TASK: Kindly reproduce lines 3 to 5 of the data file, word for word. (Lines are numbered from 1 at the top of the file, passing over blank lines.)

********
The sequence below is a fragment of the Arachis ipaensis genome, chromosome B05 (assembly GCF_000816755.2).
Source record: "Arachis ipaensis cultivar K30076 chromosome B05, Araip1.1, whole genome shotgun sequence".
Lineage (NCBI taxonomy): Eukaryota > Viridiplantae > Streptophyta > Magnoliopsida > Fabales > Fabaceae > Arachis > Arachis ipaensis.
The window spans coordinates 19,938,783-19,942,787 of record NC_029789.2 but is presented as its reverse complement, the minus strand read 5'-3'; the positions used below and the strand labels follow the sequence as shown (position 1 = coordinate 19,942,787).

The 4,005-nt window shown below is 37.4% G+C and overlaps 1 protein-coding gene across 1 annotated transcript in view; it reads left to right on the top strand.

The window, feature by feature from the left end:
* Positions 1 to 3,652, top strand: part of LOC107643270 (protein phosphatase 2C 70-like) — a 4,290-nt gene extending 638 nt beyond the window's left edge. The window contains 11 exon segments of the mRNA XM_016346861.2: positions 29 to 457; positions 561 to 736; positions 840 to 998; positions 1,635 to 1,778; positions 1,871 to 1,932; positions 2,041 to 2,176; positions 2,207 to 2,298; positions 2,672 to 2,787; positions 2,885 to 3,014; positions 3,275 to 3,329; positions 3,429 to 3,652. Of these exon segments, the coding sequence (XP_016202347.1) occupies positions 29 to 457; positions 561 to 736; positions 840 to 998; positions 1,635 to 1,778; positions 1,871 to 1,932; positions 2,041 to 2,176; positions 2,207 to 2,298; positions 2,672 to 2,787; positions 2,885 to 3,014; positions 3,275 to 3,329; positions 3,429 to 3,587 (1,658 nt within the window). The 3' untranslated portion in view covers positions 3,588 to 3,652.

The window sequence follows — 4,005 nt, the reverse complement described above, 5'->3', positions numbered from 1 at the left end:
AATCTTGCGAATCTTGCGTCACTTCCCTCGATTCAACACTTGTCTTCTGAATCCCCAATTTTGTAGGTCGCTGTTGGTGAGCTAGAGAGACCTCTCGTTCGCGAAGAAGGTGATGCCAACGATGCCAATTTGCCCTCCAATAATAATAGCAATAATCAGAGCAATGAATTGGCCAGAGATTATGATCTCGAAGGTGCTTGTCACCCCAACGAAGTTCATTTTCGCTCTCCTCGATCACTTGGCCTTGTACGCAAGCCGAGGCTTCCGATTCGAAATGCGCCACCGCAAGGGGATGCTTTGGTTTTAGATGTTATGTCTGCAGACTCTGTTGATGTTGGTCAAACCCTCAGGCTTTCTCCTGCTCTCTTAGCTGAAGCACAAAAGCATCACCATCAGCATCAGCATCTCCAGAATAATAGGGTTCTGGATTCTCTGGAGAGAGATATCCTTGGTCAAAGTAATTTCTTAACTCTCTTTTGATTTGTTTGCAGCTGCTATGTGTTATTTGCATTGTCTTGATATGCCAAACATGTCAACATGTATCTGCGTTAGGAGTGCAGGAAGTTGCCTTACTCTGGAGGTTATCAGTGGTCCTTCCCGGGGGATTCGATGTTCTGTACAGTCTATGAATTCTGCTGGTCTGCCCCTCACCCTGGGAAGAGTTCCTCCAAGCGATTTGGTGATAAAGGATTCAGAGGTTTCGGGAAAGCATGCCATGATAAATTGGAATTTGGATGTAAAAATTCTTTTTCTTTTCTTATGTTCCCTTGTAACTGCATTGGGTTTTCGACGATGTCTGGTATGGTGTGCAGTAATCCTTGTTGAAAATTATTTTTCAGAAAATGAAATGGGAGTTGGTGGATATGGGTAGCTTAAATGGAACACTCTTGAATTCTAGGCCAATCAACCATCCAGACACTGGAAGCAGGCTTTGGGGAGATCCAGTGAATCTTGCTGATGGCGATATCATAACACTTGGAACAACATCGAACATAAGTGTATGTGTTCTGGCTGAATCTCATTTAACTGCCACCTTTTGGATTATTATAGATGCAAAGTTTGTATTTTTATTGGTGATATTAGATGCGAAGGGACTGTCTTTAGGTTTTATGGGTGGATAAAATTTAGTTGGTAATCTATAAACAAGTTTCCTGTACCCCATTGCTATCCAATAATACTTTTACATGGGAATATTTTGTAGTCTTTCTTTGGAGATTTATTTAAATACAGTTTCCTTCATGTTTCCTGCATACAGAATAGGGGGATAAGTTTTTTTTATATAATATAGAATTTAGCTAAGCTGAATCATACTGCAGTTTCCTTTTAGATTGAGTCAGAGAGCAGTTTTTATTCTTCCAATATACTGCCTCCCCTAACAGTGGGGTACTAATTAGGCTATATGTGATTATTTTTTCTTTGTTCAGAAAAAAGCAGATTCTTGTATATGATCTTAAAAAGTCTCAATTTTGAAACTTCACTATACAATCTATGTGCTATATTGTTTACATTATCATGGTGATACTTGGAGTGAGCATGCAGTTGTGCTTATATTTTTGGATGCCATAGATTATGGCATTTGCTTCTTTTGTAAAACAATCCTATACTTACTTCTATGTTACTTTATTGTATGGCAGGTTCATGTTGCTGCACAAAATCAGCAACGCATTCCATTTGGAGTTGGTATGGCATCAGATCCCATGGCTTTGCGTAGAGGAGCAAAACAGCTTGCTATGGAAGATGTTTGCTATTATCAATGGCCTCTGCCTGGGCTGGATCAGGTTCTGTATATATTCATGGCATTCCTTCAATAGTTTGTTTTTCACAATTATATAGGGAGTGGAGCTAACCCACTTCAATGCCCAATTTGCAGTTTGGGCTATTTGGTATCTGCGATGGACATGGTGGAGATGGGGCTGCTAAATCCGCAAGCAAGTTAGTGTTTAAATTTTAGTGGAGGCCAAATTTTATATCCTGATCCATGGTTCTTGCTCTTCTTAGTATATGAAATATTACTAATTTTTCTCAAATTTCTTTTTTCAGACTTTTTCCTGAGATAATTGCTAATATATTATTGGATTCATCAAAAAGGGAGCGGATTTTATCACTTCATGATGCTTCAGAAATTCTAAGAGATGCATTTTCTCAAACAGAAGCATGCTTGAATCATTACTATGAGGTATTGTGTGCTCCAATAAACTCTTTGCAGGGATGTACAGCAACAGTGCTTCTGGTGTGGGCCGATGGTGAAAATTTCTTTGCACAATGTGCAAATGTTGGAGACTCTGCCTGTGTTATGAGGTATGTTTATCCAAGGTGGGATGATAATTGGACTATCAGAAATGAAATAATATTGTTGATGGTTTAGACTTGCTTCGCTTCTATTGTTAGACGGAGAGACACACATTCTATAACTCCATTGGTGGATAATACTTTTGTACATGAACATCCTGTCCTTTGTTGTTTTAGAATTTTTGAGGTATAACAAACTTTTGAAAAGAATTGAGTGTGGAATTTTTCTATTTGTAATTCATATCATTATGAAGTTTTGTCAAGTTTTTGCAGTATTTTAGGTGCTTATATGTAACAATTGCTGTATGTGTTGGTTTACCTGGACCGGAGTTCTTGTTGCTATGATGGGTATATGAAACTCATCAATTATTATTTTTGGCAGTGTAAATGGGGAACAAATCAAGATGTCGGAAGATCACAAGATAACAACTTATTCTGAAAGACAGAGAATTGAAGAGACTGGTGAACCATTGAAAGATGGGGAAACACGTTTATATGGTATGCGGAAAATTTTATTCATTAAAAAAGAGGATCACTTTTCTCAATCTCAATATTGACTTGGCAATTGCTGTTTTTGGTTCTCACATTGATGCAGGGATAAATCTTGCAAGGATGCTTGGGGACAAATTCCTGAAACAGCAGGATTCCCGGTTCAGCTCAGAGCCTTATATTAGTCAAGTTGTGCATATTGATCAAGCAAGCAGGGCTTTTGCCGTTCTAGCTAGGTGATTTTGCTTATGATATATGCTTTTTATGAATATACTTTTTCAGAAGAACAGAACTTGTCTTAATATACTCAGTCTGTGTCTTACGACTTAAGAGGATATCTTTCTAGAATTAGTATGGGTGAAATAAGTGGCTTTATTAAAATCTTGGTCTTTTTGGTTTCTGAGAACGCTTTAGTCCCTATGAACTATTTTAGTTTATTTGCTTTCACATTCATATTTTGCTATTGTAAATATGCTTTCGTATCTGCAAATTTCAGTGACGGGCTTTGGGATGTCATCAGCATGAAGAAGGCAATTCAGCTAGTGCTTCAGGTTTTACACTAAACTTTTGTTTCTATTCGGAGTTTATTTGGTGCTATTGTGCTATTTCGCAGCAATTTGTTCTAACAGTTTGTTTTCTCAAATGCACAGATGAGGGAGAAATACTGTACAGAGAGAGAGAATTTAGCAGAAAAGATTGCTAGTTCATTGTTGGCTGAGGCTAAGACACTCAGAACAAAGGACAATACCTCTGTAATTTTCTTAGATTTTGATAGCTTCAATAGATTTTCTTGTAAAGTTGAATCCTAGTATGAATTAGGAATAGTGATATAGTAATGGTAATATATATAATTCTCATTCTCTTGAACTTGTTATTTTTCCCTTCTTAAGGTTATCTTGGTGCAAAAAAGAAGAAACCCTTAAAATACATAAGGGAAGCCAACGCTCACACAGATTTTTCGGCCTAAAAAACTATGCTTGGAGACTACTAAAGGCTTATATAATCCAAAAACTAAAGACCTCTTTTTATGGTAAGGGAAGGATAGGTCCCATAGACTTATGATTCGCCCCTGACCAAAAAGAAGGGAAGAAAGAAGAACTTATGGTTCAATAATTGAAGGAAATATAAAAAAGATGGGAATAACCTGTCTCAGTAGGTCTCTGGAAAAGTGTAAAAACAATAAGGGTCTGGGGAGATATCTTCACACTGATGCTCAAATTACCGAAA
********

Lineage (NCBI taxonomy): Eukaryota > Viridiplantae > Streptophyta > Magnoliopsida > Fabales > Fabaceae > Arachis > Arachis ipaensis.
The window spans coordinates 19,938,783-19,942,787 of record NC_029789.2 but is presented as its reverse complement, the minus strand read 5'-3'; the positions used below and the strand labels follow the sequence as shown (position 1 = coordinate 19,942,787).

The 4,005-nt window shown below is 37.4% G+C and overlaps 1 protein-coding gene across 1 annotated transcript in view; it reads left to right on the top strand.